“‘Ere long, the most valuable of all arts will be the art of deriving a comfortable subsistence from the smallest area of soil. No community whose every member possesses this art can ever be the victim of oppression in any of its forms.” — Abraham Lincoln, 1859
BY J.D. WILSON
SIGMA — Food is cheap. In fact, food prices are at an all time low as a percentage of household income.
It’s available at every street corner, with tons of choices. Restaurants serve Mexican, Italian, Indian and other cuisines.
You name it. You can have it. Want to live on exotic fruits full time flown in from around the world? Go ahead. Have it your way.
But there are benefits to a local food system, meaning food grown within 100 miles of consumption. Developing and promoting a local or regional food system is practical and necessary. It helps farmers and consumers alike.
Some would say, “What’s the fuss?”
Here are some of the benefits:
► Freshness. Research has shown that there is a significant loss of nutrients from the time of picking, such as a loss of nutrients after three days travel from California to the East Coast. The Chicago Tribune, citing University of California research, reported that some produce loses up to 55 percent of vitamin C within a week and spinach can lose 90 percent within a day of harvest. Local foods are more nutrient dense. You get more vitamins when you buy food near where it is grown.
► Support local farmers. We need our local farmers. Along with nutrient loss, we have farmer loss. From USDA census data, we know that there was a 4.3 percent loss in active farmers from between 2007 and 2012. There was a rise in the average age of farmers from 50.5 to 58.3 years old between 1982 and 2012, as well as a decrease in new farmers entering the field. Farmers need to be able to retire, too. We need to encourage the next generations to put their hands in the soil. We need to pay farmers more, to do what we can to keep them and their deep knowledge base.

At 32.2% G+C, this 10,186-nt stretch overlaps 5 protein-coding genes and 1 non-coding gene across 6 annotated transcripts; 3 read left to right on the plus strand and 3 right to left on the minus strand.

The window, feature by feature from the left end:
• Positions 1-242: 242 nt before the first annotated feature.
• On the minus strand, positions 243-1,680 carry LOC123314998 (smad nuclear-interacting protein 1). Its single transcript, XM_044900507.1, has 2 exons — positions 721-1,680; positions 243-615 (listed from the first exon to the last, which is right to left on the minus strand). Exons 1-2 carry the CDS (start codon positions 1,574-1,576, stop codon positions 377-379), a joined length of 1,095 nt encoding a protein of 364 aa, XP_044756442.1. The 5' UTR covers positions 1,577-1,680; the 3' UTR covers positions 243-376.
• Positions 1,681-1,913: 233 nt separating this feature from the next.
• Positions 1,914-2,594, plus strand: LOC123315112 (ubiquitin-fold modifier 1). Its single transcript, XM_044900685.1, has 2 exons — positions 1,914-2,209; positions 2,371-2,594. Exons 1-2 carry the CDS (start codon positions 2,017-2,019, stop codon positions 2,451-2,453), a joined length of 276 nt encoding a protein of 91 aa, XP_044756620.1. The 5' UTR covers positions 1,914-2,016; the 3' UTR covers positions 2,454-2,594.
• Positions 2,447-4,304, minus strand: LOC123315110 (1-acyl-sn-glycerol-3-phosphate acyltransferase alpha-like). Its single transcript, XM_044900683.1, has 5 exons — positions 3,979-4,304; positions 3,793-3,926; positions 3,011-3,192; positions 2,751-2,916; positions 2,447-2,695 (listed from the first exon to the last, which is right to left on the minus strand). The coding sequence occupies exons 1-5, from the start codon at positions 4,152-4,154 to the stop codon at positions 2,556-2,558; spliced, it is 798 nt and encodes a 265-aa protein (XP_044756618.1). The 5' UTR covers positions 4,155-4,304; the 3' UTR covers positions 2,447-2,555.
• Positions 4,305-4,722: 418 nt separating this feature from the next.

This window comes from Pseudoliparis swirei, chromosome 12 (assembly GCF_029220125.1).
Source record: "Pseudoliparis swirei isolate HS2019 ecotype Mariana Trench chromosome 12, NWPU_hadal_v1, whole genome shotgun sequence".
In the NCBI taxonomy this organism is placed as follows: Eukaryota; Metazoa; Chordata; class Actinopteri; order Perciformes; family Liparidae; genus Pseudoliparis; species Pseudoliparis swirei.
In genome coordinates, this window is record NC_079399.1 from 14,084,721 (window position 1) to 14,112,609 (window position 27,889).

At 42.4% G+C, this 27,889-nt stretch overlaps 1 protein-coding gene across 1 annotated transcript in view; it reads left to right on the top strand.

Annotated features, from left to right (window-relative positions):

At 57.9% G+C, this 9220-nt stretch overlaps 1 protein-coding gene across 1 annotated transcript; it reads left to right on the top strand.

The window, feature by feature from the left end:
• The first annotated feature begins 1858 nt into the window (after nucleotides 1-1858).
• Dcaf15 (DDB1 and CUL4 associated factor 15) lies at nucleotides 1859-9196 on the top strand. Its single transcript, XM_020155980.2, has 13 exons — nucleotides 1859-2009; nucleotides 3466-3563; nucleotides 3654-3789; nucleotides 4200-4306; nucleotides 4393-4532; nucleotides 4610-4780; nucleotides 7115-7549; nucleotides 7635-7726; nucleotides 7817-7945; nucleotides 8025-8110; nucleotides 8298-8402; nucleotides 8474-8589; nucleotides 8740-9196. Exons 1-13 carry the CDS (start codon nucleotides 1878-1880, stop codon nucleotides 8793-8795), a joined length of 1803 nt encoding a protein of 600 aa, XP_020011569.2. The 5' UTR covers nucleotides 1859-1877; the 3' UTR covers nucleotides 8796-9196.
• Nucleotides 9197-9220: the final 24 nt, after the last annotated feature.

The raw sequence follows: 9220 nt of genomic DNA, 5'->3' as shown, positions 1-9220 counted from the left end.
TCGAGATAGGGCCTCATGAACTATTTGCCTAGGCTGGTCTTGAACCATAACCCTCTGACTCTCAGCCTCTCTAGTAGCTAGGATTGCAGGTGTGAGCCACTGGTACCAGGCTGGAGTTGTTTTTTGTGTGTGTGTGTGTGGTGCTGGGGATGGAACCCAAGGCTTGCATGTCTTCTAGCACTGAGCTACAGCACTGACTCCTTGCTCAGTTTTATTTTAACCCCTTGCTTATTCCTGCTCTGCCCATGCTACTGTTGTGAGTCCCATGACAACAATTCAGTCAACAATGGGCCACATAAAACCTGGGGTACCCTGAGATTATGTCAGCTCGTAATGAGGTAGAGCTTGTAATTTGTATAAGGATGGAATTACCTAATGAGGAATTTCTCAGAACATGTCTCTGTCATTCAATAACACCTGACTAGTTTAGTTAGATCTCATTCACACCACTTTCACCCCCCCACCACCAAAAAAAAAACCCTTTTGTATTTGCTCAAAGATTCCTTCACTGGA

► Food Security. If global issues arise, a local food system can still provide. In France, the average person had food throughout World War II because of a robust village by village, town by town food system with a butcher, a baker, gardens, wine makers and lots of farmers. While they also suffered, there was a black market and some better fare if they were careful, depending on location.
It will take some effort to create a local food system, but we would be well served doing so. It would require a new mind set for us all – more support for existing farm stands, more commitment for local farmers’ markets, and a few more around town for convenience.
We should make a practice of sending our local farmers home from markets with an empty truck and a full wallet.
There need to be food hubs for distribution and transfer for extra foods to restaurants, institutions and for canning. We need to make sure all the produce gets used. We waste up to 40 percent of food in this country.
When I grew up in Indiana, our community celebrated the Fayette County Free Fair every summer. There was as much interest in 4-H clubs, Future Farmers of America and related activities as there was in the carnival rides. I especially liked the food contests where I could test the best chocolate cakes.
Now I live in Virginia Beach, an agriculturally rich community as much as a tourist destination. At one time, this area supplied food up and down the East Coast, like no other region on the Atlantic Ocean’s shores.
We need to celebrate agriculture, and create a truly engaging local food system in which many farms and farm families can be successful for generations to come.
Citizens will benefit, too, because we can eat healthier food.
Wilson, a farmer and consultant who lives in Sigma, writes about sustainable agriculture for The Independent News. Reach him via email@example.com.
© 2017 Pungo Publishing Co., LLC